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April 16, 1739

Saskatchewan River, “the river that flows swiftly”

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By —— Bio and Archives April 17, 2010

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In every historian’s career there will be numerous times when information will contradict with each other, a war of words, if you will. Some sources claim it was La Vérendrye who found the Saskatchewan River (SR) while other sources claim it was Henry Kelsey who did.

Instead of looking foolish I decided not to give claim but to praise both early explorers for finding the SR. Since I could find only one date which is April 16; logically this is the date we celebrate.

La Vérendrye (1685 – Dec. 5, 1749) was the third son of Pierre Gaultier de Varennes et de la Vérendrye. He was born at Trois-Rivières, New France and was active in his father’s trade activities from Fort Kaministiquia to the North Saskatchewan River.

In 1738 he was part of his father’s expedition to Mandan country in what is now North Dakota.  In 1739 he accompanied his brother, Louis-Joseph, and together they discovered the SR.

No maps, no radios, not a single luxury would be carried with him or his team. The food they ate would be trapped as they ventured forward. La Verendrye’s exploits were officially recognized in 1749, when he was awarded the Cross of St. Louis. He died in Montreal on Dec. 5, 1749.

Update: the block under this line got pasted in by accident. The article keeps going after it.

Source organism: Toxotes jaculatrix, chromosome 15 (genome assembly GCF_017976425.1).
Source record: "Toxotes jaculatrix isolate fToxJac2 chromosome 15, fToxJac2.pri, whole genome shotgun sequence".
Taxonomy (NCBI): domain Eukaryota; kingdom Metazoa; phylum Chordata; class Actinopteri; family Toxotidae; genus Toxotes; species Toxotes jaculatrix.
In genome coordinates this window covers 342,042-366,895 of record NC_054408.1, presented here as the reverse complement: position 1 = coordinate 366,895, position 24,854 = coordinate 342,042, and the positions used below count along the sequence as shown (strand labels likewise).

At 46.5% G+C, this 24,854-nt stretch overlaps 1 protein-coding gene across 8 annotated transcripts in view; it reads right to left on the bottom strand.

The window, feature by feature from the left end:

Another source states that Henry Kelsey (1667 – 1724), penetrated the area in the 1690s for the Hudson’s Bay Company about 49 years before La Verendrye. Would Kelsey be the one who discovered the SR? I’ll leave that up to you, the reader.

Kelsey aka the Boy Kelsey started working before he was 20 for the Hudson’s Bay Company (HBC). He moved to North America, where he worked with western natives

During the years 1690 to 1691, Kelsey travelled with the Cree Nation and explored what is now northern Manitoba from Hudson Bay to the SR. He is traditionally believed to be the first recorded European man to see what are now the provinces of Alberta and Saskatchewan.

He is the first European known to have seen the prairies, the great buffalo herds and grizzly bears, After years in pre-Canada, Kelsey returned at age 55 to England in 1722. He died two years later, and was buried in St. Alfege’s Church, Greenwich.

The SR and its two major tributaries formed an important transportation route during the Precontact, fur trade, and early settlement periods in the Canadian West.

If Kelsey came across the SR 49 years before La Vérendrye, does this give credit to Kelsey of discovering the SR?

The answer my friend may be floating down the SR which are a huge part of our history. our country.

Ronald Wolf -- Bio and Archives | Comments

Ronald Wolf is a college graduate of a renowned journalism program at Niagara College in Welland, Ontario Canada. He has been published in numerous newspapers and magazines in three different countries. He is a former newspaper owner who specializes in photography and writing.

He presently resides in northwestern, Ontario Canada where he continues to research and write articles about Canadian history, Canadian paranormal and other interesting articles.